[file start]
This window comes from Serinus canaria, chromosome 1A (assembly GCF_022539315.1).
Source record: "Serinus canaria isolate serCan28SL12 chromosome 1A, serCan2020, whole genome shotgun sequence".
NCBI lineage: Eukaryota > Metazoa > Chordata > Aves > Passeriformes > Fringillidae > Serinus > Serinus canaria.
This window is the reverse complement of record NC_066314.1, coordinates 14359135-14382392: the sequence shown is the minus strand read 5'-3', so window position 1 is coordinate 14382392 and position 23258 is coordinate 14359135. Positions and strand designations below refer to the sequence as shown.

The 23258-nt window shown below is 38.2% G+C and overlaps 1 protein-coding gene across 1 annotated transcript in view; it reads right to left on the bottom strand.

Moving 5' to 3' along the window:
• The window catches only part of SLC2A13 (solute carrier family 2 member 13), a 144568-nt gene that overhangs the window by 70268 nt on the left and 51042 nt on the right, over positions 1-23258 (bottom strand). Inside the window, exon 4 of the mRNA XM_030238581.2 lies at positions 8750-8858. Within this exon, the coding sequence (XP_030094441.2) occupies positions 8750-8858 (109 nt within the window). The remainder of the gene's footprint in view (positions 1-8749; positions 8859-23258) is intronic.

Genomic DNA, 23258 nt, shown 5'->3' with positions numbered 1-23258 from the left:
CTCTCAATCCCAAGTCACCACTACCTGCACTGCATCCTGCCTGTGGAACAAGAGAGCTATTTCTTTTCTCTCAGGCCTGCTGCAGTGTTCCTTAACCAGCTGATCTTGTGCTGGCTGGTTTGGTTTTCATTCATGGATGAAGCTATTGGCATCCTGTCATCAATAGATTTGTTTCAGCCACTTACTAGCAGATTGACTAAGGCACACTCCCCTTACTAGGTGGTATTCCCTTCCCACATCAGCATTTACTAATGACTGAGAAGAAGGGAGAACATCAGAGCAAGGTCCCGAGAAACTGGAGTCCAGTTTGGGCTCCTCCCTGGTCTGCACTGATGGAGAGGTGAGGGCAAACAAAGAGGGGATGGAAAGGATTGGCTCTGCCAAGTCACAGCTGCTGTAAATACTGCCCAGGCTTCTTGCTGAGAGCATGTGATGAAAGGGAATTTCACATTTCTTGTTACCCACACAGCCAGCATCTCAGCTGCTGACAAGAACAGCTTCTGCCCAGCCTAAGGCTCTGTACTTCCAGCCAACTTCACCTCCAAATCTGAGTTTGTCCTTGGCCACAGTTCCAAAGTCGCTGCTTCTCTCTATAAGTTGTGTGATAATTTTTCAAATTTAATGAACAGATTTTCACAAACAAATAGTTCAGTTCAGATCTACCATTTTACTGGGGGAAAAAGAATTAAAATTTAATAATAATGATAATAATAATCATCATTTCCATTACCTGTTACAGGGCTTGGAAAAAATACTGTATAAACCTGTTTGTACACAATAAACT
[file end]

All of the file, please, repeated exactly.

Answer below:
This window comes from Serinus canaria, chromosome 1A (assembly GCF_022539315.1).
Source record: "Serinus canaria isolate serCan28SL12 chromosome 1A, serCan2020, whole genome shotgun sequence".
NCBI lineage: Eukaryota > Metazoa > Chordata > Aves > Passeriformes > Fringillidae > Serinus > Serinus canaria.
This window is the reverse complement of record NC_066314.1, coordinates 14359135-14382392: the sequence shown is the minus strand read 5'-3', so window position 1 is coordinate 14382392 and position 23258 is coordinate 14359135. Positions and strand designations below refer to the sequence as shown.

The 23258-nt window shown below is 38.2% G+C and overlaps 1 protein-coding gene across 1 annotated transcript in view; it reads right to left on the bottom strand.

Moving 5' to 3' along the window:
• The window catches only part of SLC2A13 (solute carrier family 2 member 13), a 144568-nt gene that overhangs the window by 70268 nt on the left and 51042 nt on the right, over positions 1-23258 (bottom strand). Inside the window, exon 4 of the mRNA XM_030238581.2 lies at positions 8750-8858. Within this exon, the coding sequence (XP_030094441.2) occupies positions 8750-8858 (109 nt within the window). The remainder of the gene's footprint in view (positions 1-8749; positions 8859-23258) is intronic.

Genomic DNA, 23258 nt, shown 5'->3' with positions numbered 1-23258 from the left:
CTCTCAATCCCAAGTCACCACTACCTGCACTGCATCCTGCCTGTGGAACAAGAGAGCTATTTCTTTTCTCTCAGGCCTGCTGCAGTGTTCCTTAACCAGCTGATCTTGTGCTGGCTGGTTTGGTTTTCATTCATGGATGAAGCTATTGGCATCCTGTCATCAATAGATTTGTTTCAGCCACTTACTAGCAGATTGACTAAGGCACACTCCCCTTACTAGGTGGTATTCCCTTCCCACATCAGCATTTACTAATGACTGAGAAGAAGGGAGAACATCAGAGCAAGGTCCCGAGAAACTGGAGTCCAGTTTGGGCTCCTCCCTGGTCTGCACTGATGGAGAGGTGAGGGCAAACAAAGAGGGGATGGAAAGGATTGGCTCTGCCAAGTCACAGCTGCTGTAAATACTGCCCAGGCTTCTTGCTGAGAGCATGTGATGAAAGGGAATTTCACATTTCTTGTTACCCACACAGCCAGCATCTCAGCTGCTGACAAGAACAGCTTCTGCCCAGCCTAAGGCTCTGTACTTCCAGCCAACTTCACCTCCAAATCTGAGTTTGTCCTTGGCCACAGTTCCAAAGTCGCTGCTTCTCTCTATAAGTTGTGTGATAATTTTTCAAATTTAATGAACAGATTTTCACAAACAAATAGTTCAGTTCAGATCTACCATTTTACTGGGGGAAAAAGAATTAAAATTTAATAATAATGATAATAATAATCATCATTTCCATTACCTGTTACAGGGCTTGGAAAAAATACTGTATAAACCTGTTTGTACACAATAAACT